Especially when trying to track and manage complex employee cases that need a lot of supporting documentation. We’re also up-to-date on the latest data protection legislation, understand that you need to be able to access 10+ yr old cases at the touch of a button and see uncluttered dashboards that enable your team to operate under pressure.
Other vendors who are simply dipping their toe in the water may not appreciate these requirements, and that can have an impact on the overall usability of their software.
Be thorough when examining credentials, spend plenty of time reading case studies and don’t be afraid to ask for reassurance or documentation. The majority of ER case management software companies will be used to providing additional information for vetting purposes.
What About Demos And Trials?
If you want to dig into the specifics of a potential provider’s company culture – or ask specific questions about their product/service you can (and should) organise a demo of their employee relations software that provides you with one-to-one access to a member of their team.
Most providers will be more than happy to showcase their solution in action and some may even allow you to click around in “dummy” versions if their setup allows it; as well as answering pressing questions that will help you validate their presence on your shortlist.
A word of caution though: Going through the trial and demo process may be necessary for your own validation – or a required part of your organisation’s vendor vetting process - but it can be time consuming.
Say you’re profiling five different solutions and each vendor wants 1-2 hours of your time for a demo. That time, plus the time for follow up calls, additional show-and-tells with wider team members, stakeholder meetings to move the approval process forwards and any other validation work that needs to be undertaken can eat up a lot of your free time.
Which is to say that it may serve you well to hold off on demos and trials until you’ve narrowed your list down to one or two contenders. While the process of investigating several competing platforms can be quite exciting, it’s unlikely to be a good use of your time.
7. Evaluating Ease Of Adoption And Use
Speaking of usability…
Employee case management software will only improve your day-to-day processes if it's adopted properly, and every member of your team knows how to make good use of its features.
Although this part of the selection process is often overlooked, taking the time to review the quality of a potential supplier’s onboarding processes; the documentation and training materials they provide, and any hands-on sessions is an important step.
You may also find that some ER case management software vendors provide extensive e-learning via videos or an app, although this level of hand-holding isn’t always necessary or appreciated.
Over the years, we’ve come to believe that the best onboarding is customised to the needs of a specific organisation. We’ve also learned that it’s best delivered by the people who live and breathe our software but your department may well prefer something with a set structure, or document-heavy onboarding that you can dip into when it’s convenient.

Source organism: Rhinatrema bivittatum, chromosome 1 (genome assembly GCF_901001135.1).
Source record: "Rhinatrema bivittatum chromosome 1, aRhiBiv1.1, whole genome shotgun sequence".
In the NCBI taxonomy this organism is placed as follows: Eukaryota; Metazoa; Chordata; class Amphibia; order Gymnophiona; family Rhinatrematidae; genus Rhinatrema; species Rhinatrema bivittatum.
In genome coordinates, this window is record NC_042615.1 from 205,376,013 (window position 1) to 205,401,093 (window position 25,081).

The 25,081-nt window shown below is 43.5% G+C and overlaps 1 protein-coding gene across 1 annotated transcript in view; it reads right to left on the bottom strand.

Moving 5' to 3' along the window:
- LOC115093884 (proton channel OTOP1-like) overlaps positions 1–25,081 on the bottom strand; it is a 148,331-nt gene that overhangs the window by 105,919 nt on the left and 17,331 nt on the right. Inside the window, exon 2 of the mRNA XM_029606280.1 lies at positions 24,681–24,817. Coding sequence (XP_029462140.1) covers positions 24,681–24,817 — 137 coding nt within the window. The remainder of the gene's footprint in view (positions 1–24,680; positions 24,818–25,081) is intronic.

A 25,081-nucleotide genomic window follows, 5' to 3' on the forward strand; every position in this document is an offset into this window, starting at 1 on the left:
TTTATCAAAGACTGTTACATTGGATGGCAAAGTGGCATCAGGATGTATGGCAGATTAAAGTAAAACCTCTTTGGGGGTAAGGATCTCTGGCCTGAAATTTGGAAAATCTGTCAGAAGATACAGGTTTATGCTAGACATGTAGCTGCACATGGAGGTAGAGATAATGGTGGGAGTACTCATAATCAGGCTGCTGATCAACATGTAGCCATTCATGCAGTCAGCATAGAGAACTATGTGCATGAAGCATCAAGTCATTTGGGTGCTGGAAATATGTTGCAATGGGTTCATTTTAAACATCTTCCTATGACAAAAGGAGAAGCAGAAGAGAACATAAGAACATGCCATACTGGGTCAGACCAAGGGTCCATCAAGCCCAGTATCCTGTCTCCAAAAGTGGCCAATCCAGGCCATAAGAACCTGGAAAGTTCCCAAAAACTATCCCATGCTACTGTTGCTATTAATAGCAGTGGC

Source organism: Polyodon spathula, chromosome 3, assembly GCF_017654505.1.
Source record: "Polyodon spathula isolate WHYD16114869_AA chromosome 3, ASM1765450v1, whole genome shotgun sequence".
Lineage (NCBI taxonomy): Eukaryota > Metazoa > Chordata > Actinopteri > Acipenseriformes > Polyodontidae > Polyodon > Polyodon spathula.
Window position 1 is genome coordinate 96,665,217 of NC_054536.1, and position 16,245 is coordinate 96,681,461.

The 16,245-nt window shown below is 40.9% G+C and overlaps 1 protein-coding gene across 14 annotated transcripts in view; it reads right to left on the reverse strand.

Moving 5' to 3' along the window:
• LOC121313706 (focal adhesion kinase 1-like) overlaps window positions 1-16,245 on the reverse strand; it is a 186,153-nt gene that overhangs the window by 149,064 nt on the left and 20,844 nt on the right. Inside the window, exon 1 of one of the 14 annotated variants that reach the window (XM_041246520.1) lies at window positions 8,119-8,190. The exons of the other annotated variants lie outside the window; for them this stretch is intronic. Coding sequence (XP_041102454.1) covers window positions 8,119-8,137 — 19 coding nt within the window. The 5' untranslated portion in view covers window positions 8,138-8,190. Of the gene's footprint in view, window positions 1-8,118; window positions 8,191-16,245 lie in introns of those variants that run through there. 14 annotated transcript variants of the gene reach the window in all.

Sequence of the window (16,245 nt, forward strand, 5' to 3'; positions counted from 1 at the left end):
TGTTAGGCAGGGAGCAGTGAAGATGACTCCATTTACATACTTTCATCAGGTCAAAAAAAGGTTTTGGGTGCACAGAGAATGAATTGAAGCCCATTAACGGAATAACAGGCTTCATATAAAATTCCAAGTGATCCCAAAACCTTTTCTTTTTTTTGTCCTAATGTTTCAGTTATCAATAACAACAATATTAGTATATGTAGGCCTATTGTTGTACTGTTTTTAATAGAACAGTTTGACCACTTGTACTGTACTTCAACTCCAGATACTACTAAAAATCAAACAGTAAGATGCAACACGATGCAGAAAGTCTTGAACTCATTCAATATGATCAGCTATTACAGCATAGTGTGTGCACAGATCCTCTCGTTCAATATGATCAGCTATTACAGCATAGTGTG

All in all, the important thing is to find a vendor that understands the need to encourage full adoption. A solutions partner that works hard to improve usability and provide some sort of training/support that’s designed to help you make full use of your new employee relations software.
There is a significant cost associated with adopting a new system – both in terms of the up-front price of subscriptions or installation, and in the man-hours that you’ll dedicate to bringing it online and making it an integral part of your process.
Good onboarding should minimise some of those costs and can massively increase your chances of driving a successful transformation so it’s well worth comparing an individual provider’s support capabilities, their helpdesk commitments and their training capabilities.
8. Considering Future Requirements
You don’t need to be told that HR processes are always evolving; most organisations go through a process of continual evolution and it’s important to bear this in mind when selecting your employee relations software.
A given solution may meet all of your current requirements, but these requirements will change as your organisation grows, legislation changes or experience prompts you to adjust your processes.
And as mentioned above, moving away from software that you’ve outgrown presents its own challenges – particularly if you’ve invested a lot of resource in a complex adoption process, and baked your employee relations platform into your day-to-day workflows.
Better to make sure that your chosen solution has the capacity to grow with your organisation, which means ensuring that the software’s developers are open to adding new features or expanding the functionality of their software
We want to stay objective and refrain from self promotion here, but it’s important to note that good software developers always have a process for evaluating and incorporating user requests.
They’ll also make it relatively easy to reach their product or development teams – especially if you’re a paying customer who makes every effort to embed the software into their HR processes.
This reactive and collaborative approach is key to ensuring that your chosen solution can and will grow with your organisation, so don’t be shy about asking potential providers to provide reassurance.
Take your time, and be thorough. The benefits can tremendous – providing a simple and user-friendly “hub” for all employee cases that’s miles easier to manage than the traditional Excel spreadsheets so many of us are still burdened with.
But onboarding with the wrong solution can be more work than it’s worth and there’s always a chance that you’ll end up tied to a costly subscription that you don’t use so work through each of the seven steps laid out here: Make sure you are thinking about what your organisation really needs and above all, don’t be afraid to ask questions.
If you stay organised and work systematically, picking the software that’s right for your department should be relatively straightforward.